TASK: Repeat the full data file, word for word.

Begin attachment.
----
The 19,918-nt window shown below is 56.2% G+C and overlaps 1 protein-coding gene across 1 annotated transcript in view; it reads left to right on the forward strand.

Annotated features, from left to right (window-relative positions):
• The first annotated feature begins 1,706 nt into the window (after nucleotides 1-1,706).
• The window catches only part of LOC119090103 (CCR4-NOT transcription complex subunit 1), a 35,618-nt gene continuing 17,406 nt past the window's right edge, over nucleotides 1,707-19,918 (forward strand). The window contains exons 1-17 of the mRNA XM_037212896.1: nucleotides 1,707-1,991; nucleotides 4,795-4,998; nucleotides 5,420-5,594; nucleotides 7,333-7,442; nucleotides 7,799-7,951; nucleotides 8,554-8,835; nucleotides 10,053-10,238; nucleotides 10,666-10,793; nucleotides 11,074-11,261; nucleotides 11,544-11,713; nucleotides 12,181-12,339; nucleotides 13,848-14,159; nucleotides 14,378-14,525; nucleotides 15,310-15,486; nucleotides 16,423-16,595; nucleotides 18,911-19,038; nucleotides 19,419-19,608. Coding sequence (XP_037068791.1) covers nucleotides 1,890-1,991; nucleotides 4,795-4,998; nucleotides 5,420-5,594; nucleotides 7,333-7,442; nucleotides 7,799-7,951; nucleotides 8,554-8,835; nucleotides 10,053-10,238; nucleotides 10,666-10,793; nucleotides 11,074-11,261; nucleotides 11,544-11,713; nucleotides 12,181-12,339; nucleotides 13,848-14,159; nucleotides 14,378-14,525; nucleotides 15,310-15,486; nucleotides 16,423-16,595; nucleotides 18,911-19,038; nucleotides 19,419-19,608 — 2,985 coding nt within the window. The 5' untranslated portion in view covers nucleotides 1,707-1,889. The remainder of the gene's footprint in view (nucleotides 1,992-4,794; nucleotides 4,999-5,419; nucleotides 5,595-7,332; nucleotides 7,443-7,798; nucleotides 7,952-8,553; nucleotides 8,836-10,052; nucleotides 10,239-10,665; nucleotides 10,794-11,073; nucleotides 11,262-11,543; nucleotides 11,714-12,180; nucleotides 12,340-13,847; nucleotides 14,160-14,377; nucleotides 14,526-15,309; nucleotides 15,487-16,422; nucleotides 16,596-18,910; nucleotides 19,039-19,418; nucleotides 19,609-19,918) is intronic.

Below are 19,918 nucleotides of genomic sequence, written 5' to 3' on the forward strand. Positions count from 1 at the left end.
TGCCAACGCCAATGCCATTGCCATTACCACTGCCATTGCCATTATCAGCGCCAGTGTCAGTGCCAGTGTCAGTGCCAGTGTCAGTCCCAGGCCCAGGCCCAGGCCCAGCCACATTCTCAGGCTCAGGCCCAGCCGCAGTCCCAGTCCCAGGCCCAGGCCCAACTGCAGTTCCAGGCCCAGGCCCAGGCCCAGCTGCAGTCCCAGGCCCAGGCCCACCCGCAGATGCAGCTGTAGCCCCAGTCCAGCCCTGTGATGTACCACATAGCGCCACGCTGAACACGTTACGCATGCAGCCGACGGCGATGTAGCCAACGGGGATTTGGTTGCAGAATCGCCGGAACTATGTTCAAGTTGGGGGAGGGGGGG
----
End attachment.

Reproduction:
The 19,918-nt window shown below is 56.2% G+C and overlaps 1 protein-coding gene across 1 annotated transcript in view; it reads left to right on the forward strand.

Annotated features, from left to right (window-relative positions):
• The first annotated feature begins 1,706 nt into the window (after nucleotides 1-1,706).
• The window catches only part of LOC119090103 (CCR4-NOT transcription complex subunit 1), a 35,618-nt gene continuing 17,406 nt past the window's right edge, over nucleotides 1,707-19,918 (forward strand). The window contains exons 1-17 of the mRNA XM_037212896.1: nucleotides 1,707-1,991; nucleotides 4,795-4,998; nucleotides 5,420-5,594; nucleotides 7,333-7,442; nucleotides 7,799-7,951; nucleotides 8,554-8,835; nucleotides 10,053-10,238; nucleotides 10,666-10,793; nucleotides 11,074-11,261; nucleotides 11,544-11,713; nucleotides 12,181-12,339; nucleotides 13,848-14,159; nucleotides 14,378-14,525; nucleotides 15,310-15,486; nucleotides 16,423-16,595; nucleotides 18,911-19,038; nucleotides 19,419-19,608. Coding sequence (XP_037068791.1) covers nucleotides 1,890-1,991; nucleotides 4,795-4,998; nucleotides 5,420-5,594; nucleotides 7,333-7,442; nucleotides 7,799-7,951; nucleotides 8,554-8,835; nucleotides 10,053-10,238; nucleotides 10,666-10,793; nucleotides 11,074-11,261; nucleotides 11,544-11,713; nucleotides 12,181-12,339; nucleotides 13,848-14,159; nucleotides 14,378-14,525; nucleotides 15,310-15,486; nucleotides 16,423-16,595; nucleotides 18,911-19,038; nucleotides 19,419-19,608 — 2,985 coding nt within the window. The 5' untranslated portion in view covers nucleotides 1,707-1,889. The remainder of the gene's footprint in view (nucleotides 1,992-4,794; nucleotides 4,999-5,419; nucleotides 5,595-7,332; nucleotides 7,443-7,798; nucleotides 7,952-8,553; nucleotides 8,836-10,052; nucleotides 10,239-10,665; nucleotides 10,794-11,073; nucleotides 11,262-11,543; nucleotides 11,714-12,180; nucleotides 12,340-13,847; nucleotides 14,160-14,377; nucleotides 14,526-15,309; nucleotides 15,487-16,422; nucleotides 16,596-18,910; nucleotides 19,039-19,418; nucleotides 19,609-19,918) is intronic.

Below are 19,918 nucleotides of genomic sequence, written 5' to 3' on the forward strand. Positions count from 1 at the left end.
TGCCAACGCCAATGCCATTGCCATTACCACTGCCATTGCCATTATCAGCGCCAGTGTCAGTGCCAGTGTCAGTGCCAGTGTCAGTCCCAGGCCCAGGCCCAGGCCCAGCCACATTCTCAGGCTCAGGCCCAGCCGCAGTCCCAGTCCCAGGCCCAGGCCCAACTGCAGTTCCAGGCCCAGGCCCAGGCCCAGCTGCAGTCCCAGGCCCAGGCCCACCCGCAGATGCAGCTGTAGCCCCAGTCCAGCCCTGTGATGTACCACATAGCGCCACGCTGAACACGTTACGCATGCAGCCGACGGCGATGTAGCCAACGGGGATTTGGTTGCAGAATCGCCGGAACTATGTTCAAGTTGGGGGAGGGGGGG